The installation was part of the Great Bay Municipal Bioretention Program, otherwise known as “Biopalooza,” which was established through a partnership between the UNHSC and the Southeast Watershed Alliance (SWA) to assist watershed municipalities in implementing and tracking pollutant-load reduction through improved stormwater management.
Newington installation features a rain garden designed by Altus Engineering and provided to the town at no additional cost. The grant funded the materials, and the town road crew in cooperation with the Bauen Corporation (the builder for the Langdon Library renovation/addiation project) excavated and installed the system.
Langdon Library Director Scott Campbell remarked: “When Town Planner Tom Morgan informed me that Newington had received this grant, he described the type of situation UNHSC wanted to remediate – a high-visibility spot in need of beautification with a chronic drainage problem. I immediately pointed to “Lake Langdon.”
The problem spot was a depressed triangle of clumpy, poorly growing grass in front of the library. It was not uncommon for the area to flood with up to a foot of standing water after a heavy rain, which would often take days to disperse. Compounding the problem is the fact that the town garage is just up the street, so this stretch of Nimble Hill Road gets heavily salted in the winter.
“We believe the rain garden will address the drainage problem while beautifying the area with appropriate plantings,” noted Melissa Prefontaine, chair of the Library Board of Trustees. “Since we were already redoing the parking and grounds for the new building, this project fit perfectly into the construction timeline.”
James Houle, program manager for the UNH Stormwater Center, noted: ”As communities become more dense, stormwater needs more sophisticated management. With these grants, we can help communities manage stormwater in ways that have multiple benefits.”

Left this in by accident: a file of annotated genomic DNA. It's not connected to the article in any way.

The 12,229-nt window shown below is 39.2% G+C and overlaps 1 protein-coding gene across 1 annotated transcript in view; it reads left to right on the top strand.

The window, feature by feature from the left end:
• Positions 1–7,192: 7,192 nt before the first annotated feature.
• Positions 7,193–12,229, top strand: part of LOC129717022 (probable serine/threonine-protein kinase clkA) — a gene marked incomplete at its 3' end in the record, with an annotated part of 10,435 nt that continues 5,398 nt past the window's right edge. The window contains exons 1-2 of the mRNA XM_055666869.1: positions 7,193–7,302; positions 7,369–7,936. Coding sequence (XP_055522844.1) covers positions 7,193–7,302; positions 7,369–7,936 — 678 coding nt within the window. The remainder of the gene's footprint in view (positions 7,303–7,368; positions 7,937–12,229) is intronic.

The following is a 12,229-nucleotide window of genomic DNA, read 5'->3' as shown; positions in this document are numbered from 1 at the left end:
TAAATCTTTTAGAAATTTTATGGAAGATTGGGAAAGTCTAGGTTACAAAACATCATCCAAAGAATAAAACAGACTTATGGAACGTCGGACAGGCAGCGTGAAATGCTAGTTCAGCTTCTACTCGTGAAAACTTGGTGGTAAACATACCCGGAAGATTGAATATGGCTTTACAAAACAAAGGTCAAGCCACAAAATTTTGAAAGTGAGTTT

Before (top), during construction (middle) and after construction (bottom) pictures of the Newingto Bioretention system.
UNHSC woriking on implementing green infrastructure with local communitiesThursday, October 24, 2013
Congresswoman Carol Shea-Porter tours UNHSC projects in Rochester, NHSunday, August 18, 2013
Since partnering in 2009 UNHSC together with the NH Department of Environmental Services and the Cocheco River Watershed Coalition have worked in the Willow Brook watershed that drains Rochester's urban core to disconnect paved surfaces and reduce harmful pollant levels. Through two state funded projects the partnership has disconnected 1.4 acres of pavement and treat runoff through a variety of filters including vegetated gardens, permeable pavements, tree boxes and dry wells. The efforts have led to annual reductions of 197 lbs of sediment, 0.7 lbs of phosphorus and 5.6 lbs of nitrogen. You can read more about the visit here: Fosters Article
UNHSC releases its final report on the performance of permeable interlocking concrete pavement technologyThursday, August 08, 2013
The purpose of this study was to evaluate the cold climate functionality of a PICP in an institutional setting. You can access the final report by clicking the link below:
UNHSC to present progress on managaging pollution from stormwater on the GundaloFriday, June 28, 2013
SAIL ON THE GUNDALOW
with guest host JAMIE HOULE
from the UNH Stormwater Center
Join James Houle Program Manager and Outreach Coordinator, UNH Stormwater Center, to learn about local water quality issues and up-to-date solutions to pollution. Houle’s discussion will include success stories on implementation of innovative stormwater control measures.
When: 6- 8 PM WEDNESDAY JULY 3
RESERVATIONS ARE REQUIRED: WWW.GUNDALOW.ORG or 603.433.9505
This sail is FREE thanks to funding from RBC Wealth Management
* The Piscataqua is docked in Prescott Park, next to the historic Sheafe Warehouse *